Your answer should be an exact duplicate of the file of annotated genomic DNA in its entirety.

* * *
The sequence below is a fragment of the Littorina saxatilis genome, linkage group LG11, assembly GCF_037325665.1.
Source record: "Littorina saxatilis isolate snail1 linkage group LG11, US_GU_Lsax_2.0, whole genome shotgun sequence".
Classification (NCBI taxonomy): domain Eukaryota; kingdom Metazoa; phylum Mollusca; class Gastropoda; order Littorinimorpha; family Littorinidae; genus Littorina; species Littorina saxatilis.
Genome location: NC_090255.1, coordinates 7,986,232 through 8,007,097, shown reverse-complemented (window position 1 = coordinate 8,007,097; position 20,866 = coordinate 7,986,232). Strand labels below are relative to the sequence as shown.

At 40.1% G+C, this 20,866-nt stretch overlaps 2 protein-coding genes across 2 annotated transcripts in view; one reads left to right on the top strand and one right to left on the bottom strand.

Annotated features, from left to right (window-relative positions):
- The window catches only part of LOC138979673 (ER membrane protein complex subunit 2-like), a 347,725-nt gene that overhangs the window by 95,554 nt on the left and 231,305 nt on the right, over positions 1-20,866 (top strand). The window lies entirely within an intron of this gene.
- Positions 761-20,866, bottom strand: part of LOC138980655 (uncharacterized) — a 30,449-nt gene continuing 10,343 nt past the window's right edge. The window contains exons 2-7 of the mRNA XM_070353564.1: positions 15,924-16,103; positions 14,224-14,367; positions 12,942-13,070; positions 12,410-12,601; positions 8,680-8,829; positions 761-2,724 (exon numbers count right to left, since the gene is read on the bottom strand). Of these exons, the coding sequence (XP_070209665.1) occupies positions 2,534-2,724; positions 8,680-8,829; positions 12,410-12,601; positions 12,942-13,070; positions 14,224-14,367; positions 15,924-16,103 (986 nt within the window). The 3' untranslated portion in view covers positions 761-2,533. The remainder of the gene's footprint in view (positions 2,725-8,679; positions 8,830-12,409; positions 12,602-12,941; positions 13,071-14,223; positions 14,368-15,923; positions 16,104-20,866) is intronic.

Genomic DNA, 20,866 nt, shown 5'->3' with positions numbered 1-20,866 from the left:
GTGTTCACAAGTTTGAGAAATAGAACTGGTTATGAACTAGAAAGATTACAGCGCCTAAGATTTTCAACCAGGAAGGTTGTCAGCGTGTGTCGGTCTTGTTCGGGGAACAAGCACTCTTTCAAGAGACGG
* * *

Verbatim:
The sequence below is a fragment of the Littorina saxatilis genome, linkage group LG11, assembly GCF_037325665.1.
Source record: "Littorina saxatilis isolate snail1 linkage group LG11, US_GU_Lsax_2.0, whole genome shotgun sequence".
Classification (NCBI taxonomy): domain Eukaryota; kingdom Metazoa; phylum Mollusca; class Gastropoda; order Littorinimorpha; family Littorinidae; genus Littorina; species Littorina saxatilis.
Genome location: NC_090255.1, coordinates 7,986,232 through 8,007,097, shown reverse-complemented (window position 1 = coordinate 8,007,097; position 20,866 = coordinate 7,986,232). Strand labels below are relative to the sequence as shown.

At 40.1% G+C, this 20,866-nt stretch overlaps 2 protein-coding genes across 2 annotated transcripts in view; one reads left to right on the top strand and one right to left on the bottom strand.

Annotated features, from left to right (window-relative positions):
- The window catches only part of LOC138979673 (ER membrane protein complex subunit 2-like), a 347,725-nt gene that overhangs the window by 95,554 nt on the left and 231,305 nt on the right, over positions 1-20,866 (top strand). The window lies entirely within an intron of this gene.
- Positions 761-20,866, bottom strand: part of LOC138980655 (uncharacterized) — a 30,449-nt gene continuing 10,343 nt past the window's right edge. The window contains exons 2-7 of the mRNA XM_070353564.1: positions 15,924-16,103; positions 14,224-14,367; positions 12,942-13,070; positions 12,410-12,601; positions 8,680-8,829; positions 761-2,724 (exon numbers count right to left, since the gene is read on the bottom strand). Of these exons, the coding sequence (XP_070209665.1) occupies positions 2,534-2,724; positions 8,680-8,829; positions 12,410-12,601; positions 12,942-13,070; positions 14,224-14,367; positions 15,924-16,103 (986 nt within the window). The 3' untranslated portion in view covers positions 761-2,533. The remainder of the gene's footprint in view (positions 2,725-8,679; positions 8,830-12,409; positions 12,602-12,941; positions 13,071-14,223; positions 14,368-15,923; positions 16,104-20,866) is intronic.

Genomic DNA, 20,866 nt, shown 5'->3' with positions numbered 1-20,866 from the left:
GTGTTCACAAGTTTGAGAAATAGAACTGGTTATGAACTAGAAAGATTACAGCGCCTAAGATTTTCAACCAGGAAGGTTGTCAGCGTGTGTCGGTCTTGTTCGGGGAACAAGCACTCTTTCAAGAGACGG